1998 - "Science of Coincidence" /60 min approx./
Tracklist: 1. Science of Coincidence 5:14 // 2. The Vision Pit 12:15 // 3. Heritage 5:43 // 4. Summer Madness 7:43 // 5. Lighthouse 10:57 // 6. Between Sleeping and Dreaming 4:33 // 7. More Flames For the Dancer 6:38 // 8. The Overlook 10:11
Damian Wilson left the band*, and a quite famous within the framework of the genre female singer Tracy Hitchings (ex-Quasar, Strangers On A Train - both are typical Neo bands; she also has a solo album) has joined it. (* In 1997 Damian left Rock music in general - for a theatrical career that develops successfully for him.) "Science of Coincidence" is, IMHO, the most contrasting album of Landmarq's creations. Besides four really outstanding tracks (The Vision Pit, Heritage, Lighthouse, and Between Sleeping and Dreaming) there are also four compositions that are accessible to the limit ('counterpoints'? searchings for some concrete balance? something different?). To be honest, some of the compositions of this work sound not like Landmarq at all, and not only thanks to the guys currently having another vocalist with so distinctivly different vocal data. First of all, of course, this is an opening titletrack, such an optimistic pop song, with typical Marillionesque keyboards passages' accompaniment for singing. I've listened to these sounds with a mixing feeling, and as a result I said to myself: "Thank God, it happened to Steve Leigh (most of all I was always impressed with compositions written by the Landmarq's keyboardist, and I like his original style of playing very much) for the first time, and we'll be hoping, for the last time". Also, both final tracks of the album feature a lot of children's choral singing. And although structures of these tracks consists of both commercial and progressive types of composing, the presence of children's choir makes their overall sound as if not serious. Summer Madness is another track that was made absolutely not in the vein of Landmark we know. Please do not think I have something against innovations. On the contrary, I will always support Good Innovations. But Summer Madness contains some indistinct structures that are quite monotonous. So, I was really enjoying half of this work (including Tracy's singing which is really good in the studio). I can't say I was fully disappointed with the other half - both closing songs with children's choir on the whole sound not bad at least, I can consider this work as something more than just a set of mediocrities. Taking into consideration that I like 4 songs of 8 the album consists of very much, two of the other 4 sound more or less OK... OK I'll give the album the same 4 stars of 6 I have in all.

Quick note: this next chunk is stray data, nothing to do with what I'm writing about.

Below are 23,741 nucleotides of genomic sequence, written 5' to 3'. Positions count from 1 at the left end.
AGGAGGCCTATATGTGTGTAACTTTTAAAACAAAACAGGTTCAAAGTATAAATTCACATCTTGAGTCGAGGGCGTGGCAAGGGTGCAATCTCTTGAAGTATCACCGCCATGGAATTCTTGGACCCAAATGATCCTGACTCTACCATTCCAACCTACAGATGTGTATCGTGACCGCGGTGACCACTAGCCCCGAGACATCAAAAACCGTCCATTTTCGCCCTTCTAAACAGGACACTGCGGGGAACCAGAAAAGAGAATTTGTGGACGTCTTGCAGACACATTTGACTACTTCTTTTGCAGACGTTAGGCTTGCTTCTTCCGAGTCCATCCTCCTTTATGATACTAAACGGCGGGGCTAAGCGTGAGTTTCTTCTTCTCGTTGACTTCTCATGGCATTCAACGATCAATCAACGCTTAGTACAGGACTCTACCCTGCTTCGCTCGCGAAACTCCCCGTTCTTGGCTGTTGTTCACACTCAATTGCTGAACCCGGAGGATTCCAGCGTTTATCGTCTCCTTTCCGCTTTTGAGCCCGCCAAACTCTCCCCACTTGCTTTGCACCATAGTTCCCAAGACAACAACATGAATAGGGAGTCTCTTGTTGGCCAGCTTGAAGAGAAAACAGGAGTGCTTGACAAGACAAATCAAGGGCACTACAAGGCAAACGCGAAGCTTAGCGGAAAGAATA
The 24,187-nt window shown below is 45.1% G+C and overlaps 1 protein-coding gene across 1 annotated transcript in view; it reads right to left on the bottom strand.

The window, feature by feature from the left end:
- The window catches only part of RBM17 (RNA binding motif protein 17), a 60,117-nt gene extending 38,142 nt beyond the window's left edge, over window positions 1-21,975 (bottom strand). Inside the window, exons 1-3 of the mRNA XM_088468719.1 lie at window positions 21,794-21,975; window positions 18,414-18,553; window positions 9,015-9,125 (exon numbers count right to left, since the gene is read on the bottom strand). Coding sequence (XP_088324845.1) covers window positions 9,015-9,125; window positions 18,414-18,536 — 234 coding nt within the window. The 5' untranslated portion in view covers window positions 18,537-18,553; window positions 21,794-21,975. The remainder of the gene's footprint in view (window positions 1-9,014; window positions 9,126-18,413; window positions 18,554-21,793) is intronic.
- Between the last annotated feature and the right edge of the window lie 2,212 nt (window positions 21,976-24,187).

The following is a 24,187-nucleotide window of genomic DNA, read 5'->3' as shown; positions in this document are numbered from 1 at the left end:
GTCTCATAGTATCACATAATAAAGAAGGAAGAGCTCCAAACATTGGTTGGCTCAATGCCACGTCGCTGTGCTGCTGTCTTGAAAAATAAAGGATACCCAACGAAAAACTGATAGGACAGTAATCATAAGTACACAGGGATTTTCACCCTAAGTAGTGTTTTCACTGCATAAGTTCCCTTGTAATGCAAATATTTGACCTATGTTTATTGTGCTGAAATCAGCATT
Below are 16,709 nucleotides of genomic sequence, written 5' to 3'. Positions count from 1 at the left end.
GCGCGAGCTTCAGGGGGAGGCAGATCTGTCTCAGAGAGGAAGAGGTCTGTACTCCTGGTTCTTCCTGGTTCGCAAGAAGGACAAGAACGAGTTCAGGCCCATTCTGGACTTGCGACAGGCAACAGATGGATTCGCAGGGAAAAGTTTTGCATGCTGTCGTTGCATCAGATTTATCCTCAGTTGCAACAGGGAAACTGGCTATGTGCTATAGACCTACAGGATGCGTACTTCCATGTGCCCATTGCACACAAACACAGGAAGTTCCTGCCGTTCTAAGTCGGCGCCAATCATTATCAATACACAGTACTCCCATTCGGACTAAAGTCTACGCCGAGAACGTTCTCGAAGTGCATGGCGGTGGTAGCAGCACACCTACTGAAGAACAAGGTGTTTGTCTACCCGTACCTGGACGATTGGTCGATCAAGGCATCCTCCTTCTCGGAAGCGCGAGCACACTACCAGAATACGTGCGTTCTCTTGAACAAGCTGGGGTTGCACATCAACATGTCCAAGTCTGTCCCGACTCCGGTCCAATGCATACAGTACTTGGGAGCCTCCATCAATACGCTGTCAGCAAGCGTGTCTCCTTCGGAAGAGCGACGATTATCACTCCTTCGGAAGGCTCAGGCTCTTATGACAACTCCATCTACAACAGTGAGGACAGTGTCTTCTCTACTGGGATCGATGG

Summary. I was already telling more than once that Landmarq, thanks to their distinctive originality and a real ability to balance between complex progressive structures and melodism, is one of my favourite contemporary (!) British bands (and I like currently quite a few there, talking of this exact genre). This Overall View is just confirming my own words that I said earlier. The only thing I am afraid of with regard to Landmarq is a danger of stagnation. So, I do wish Landmarq to carry on to make happy with their future music not only some of their abstract fans, but Me personally, too. You may say, there are a bit too many critical notes addressed to Landmarq in the presence of good and excellent marks for all their works... Well, as a partial Landmarq lover I am just trying to help them to believe they are really able to make true progressive masterpieces, but they have their own view on even the terms I use in my reviews - I was not a bit surprised when some of them declared Landmarq is/was not a progressive rock band in general. So, don't listen to them, don't notice too much my criticism, just look at the rating stars and run to buy their albums for your taste, i.e. probably all them.
V.M. June 26, 2000